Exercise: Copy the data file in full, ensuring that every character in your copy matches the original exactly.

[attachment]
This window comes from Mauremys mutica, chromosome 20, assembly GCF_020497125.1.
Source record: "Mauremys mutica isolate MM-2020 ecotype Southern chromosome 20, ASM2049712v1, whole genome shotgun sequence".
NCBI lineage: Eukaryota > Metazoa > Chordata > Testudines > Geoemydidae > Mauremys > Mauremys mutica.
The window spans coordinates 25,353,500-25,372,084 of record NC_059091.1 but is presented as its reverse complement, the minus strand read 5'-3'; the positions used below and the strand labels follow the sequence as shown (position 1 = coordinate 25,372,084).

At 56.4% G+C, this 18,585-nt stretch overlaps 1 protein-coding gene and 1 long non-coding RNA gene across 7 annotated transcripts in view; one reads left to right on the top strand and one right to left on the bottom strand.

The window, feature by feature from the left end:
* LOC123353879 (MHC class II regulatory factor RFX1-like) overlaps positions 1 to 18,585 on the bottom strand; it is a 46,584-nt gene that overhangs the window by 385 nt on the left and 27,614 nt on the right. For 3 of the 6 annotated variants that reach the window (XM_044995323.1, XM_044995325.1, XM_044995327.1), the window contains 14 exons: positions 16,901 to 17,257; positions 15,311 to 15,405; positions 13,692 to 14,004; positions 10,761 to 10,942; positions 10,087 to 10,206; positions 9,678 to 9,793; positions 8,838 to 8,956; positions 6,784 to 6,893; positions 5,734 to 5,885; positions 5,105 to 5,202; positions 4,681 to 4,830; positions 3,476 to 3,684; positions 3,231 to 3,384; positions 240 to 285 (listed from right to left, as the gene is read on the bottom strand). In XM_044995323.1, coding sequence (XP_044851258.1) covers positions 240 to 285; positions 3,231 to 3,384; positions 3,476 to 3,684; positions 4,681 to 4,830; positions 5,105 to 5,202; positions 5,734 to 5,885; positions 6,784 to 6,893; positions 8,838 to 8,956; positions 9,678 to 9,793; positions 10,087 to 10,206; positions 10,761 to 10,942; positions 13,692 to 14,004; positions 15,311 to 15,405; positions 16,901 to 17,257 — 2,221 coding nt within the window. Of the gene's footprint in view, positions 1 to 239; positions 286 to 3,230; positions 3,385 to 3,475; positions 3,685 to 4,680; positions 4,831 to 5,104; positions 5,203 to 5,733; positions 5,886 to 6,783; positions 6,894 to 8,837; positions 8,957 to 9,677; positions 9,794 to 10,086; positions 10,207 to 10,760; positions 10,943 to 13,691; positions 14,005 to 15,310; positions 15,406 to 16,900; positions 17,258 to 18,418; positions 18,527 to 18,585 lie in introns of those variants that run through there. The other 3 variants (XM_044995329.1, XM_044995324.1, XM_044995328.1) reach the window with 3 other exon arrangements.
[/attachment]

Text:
This window comes from Mauremys mutica, chromosome 20, assembly GCF_020497125.1.
Source record: "Mauremys mutica isolate MM-2020 ecotype Southern chromosome 20, ASM2049712v1, whole genome shotgun sequence".
NCBI lineage: Eukaryota > Metazoa > Chordata > Testudines > Geoemydidae > Mauremys > Mauremys mutica.
The window spans coordinates 25,353,500-25,372,084 of record NC_059091.1 but is presented as its reverse complement, the minus strand read 5'-3'; the positions used below and the strand labels follow the sequence as shown (position 1 = coordinate 25,372,084).

At 56.4% G+C, this 18,585-nt stretch overlaps 1 protein-coding gene and 1 long non-coding RNA gene across 7 annotated transcripts in view; one reads left to right on the top strand and one right to left on the bottom strand.

The window, feature by feature from the left end:
* LOC123353879 (MHC class II regulatory factor RFX1-like) overlaps positions 1 to 18,585 on the bottom strand; it is a 46,584-nt gene that overhangs the window by 385 nt on the left and 27,614 nt on the right. For 3 of the 6 annotated variants that reach the window (XM_044995323.1, XM_044995325.1, XM_044995327.1), the window contains 14 exons: positions 16,901 to 17,257; positions 15,311 to 15,405; positions 13,692 to 14,004; positions 10,761 to 10,942; positions 10,087 to 10,206; positions 9,678 to 9,793; positions 8,838 to 8,956; positions 6,784 to 6,893; positions 5,734 to 5,885; positions 5,105 to 5,202; positions 4,681 to 4,830; positions 3,476 to 3,684; positions 3,231 to 3,384; positions 240 to 285 (listed from right to left, as the gene is read on the bottom strand). In XM_044995323.1, coding sequence (XP_044851258.1) covers positions 240 to 285; positions 3,231 to 3,384; positions 3,476 to 3,684; positions 4,681 to 4,830; positions 5,105 to 5,202; positions 5,734 to 5,885; positions 6,784 to 6,893; positions 8,838 to 8,956; positions 9,678 to 9,793; positions 10,087 to 10,206; positions 10,761 to 10,942; positions 13,692 to 14,004; positions 15,311 to 15,405; positions 16,901 to 17,257 — 2,221 coding nt within the window. Of the gene's footprint in view, positions 1 to 239; positions 286 to 3,230; positions 3,385 to 3,475; positions 3,685 to 4,680; positions 4,831 to 5,104; positions 5,203 to 5,733; positions 5,886 to 6,783; positions 6,894 to 8,837; positions 8,957 to 9,677; positions 9,794 to 10,086; positions 10,207 to 10,760; positions 10,943 to 13,691; positions 14,005 to 15,310; positions 15,406 to 16,900; positions 17,258 to 18,418; positions 18,527 to 18,585 lie in introns of those variants that run through there. The other 3 variants (XM_044995329.1, XM_044995324.1, XM_044995328.1) reach the window with 3 other exon arrangements.